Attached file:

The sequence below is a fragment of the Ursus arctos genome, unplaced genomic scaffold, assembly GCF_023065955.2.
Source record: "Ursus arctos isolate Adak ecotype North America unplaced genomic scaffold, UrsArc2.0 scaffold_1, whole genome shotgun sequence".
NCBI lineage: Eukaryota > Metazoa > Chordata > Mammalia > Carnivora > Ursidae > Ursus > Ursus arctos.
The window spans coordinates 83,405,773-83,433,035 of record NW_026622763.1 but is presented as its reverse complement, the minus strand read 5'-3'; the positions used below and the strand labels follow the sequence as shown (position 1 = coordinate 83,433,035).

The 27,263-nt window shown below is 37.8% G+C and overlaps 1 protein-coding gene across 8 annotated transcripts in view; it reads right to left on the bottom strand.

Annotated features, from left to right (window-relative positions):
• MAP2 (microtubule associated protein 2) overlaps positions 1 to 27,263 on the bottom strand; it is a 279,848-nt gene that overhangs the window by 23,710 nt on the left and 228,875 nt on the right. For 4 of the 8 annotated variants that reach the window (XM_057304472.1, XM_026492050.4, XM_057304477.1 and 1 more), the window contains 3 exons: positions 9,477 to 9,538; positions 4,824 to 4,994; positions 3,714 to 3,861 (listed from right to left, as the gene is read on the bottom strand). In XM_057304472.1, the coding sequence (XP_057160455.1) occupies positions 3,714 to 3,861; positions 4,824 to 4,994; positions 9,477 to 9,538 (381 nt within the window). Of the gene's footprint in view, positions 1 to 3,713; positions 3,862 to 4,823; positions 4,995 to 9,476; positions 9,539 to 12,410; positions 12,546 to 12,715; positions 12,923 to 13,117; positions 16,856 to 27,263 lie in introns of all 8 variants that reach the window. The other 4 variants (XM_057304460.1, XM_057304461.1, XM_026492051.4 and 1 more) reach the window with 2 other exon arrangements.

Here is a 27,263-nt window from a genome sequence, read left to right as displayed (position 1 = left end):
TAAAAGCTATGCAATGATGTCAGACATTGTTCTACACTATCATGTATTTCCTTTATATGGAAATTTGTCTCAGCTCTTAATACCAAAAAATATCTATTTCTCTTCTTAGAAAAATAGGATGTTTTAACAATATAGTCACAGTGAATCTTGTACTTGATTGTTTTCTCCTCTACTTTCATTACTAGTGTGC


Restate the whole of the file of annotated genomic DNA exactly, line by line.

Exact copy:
The sequence below is a fragment of the Ursus arctos genome, unplaced genomic scaffold, assembly GCF_023065955.2.
Source record: "Ursus arctos isolate Adak ecotype North America unplaced genomic scaffold, UrsArc2.0 scaffold_1, whole genome shotgun sequence".
NCBI lineage: Eukaryota > Metazoa > Chordata > Mammalia > Carnivora > Ursidae > Ursus > Ursus arctos.
The window spans coordinates 83,405,773-83,433,035 of record NW_026622763.1 but is presented as its reverse complement, the minus strand read 5'-3'; the positions used below and the strand labels follow the sequence as shown (position 1 = coordinate 83,433,035).

The 27,263-nt window shown below is 37.8% G+C and overlaps 1 protein-coding gene across 8 annotated transcripts in view; it reads right to left on the bottom strand.

Annotated features, from left to right (window-relative positions):
• MAP2 (microtubule associated protein 2) overlaps positions 1 to 27,263 on the bottom strand; it is a 279,848-nt gene that overhangs the window by 23,710 nt on the left and 228,875 nt on the right. For 4 of the 8 annotated variants that reach the window (XM_057304472.1, XM_026492050.4, XM_057304477.1 and 1 more), the window contains 3 exons: positions 9,477 to 9,538; positions 4,824 to 4,994; positions 3,714 to 3,861 (listed from right to left, as the gene is read on the bottom strand). In XM_057304472.1, the coding sequence (XP_057160455.1) occupies positions 3,714 to 3,861; positions 4,824 to 4,994; positions 9,477 to 9,538 (381 nt within the window). Of the gene's footprint in view, positions 1 to 3,713; positions 3,862 to 4,823; positions 4,995 to 9,476; positions 9,539 to 12,410; positions 12,546 to 12,715; positions 12,923 to 13,117; positions 16,856 to 27,263 lie in introns of all 8 variants that reach the window. The other 4 variants (XM_057304460.1, XM_057304461.1, XM_026492051.4 and 1 more) reach the window with 2 other exon arrangements.

Here is a 27,263-nt window from a genome sequence, read left to right as displayed (position 1 = left end):
TAAAAGCTATGCAATGATGTCAGACATTGTTCTACACTATCATGTATTTCCTTTATATGGAAATTTGTCTCAGCTCTTAATACCAAAAAATATCTATTTCTCTTCTTAGAAAAATAGGATGTTTTAACAATATAGTCACAGTGAATCTTGTACTTGATTGTTTTCTCCTCTACTTTCATTACTAGTGTGC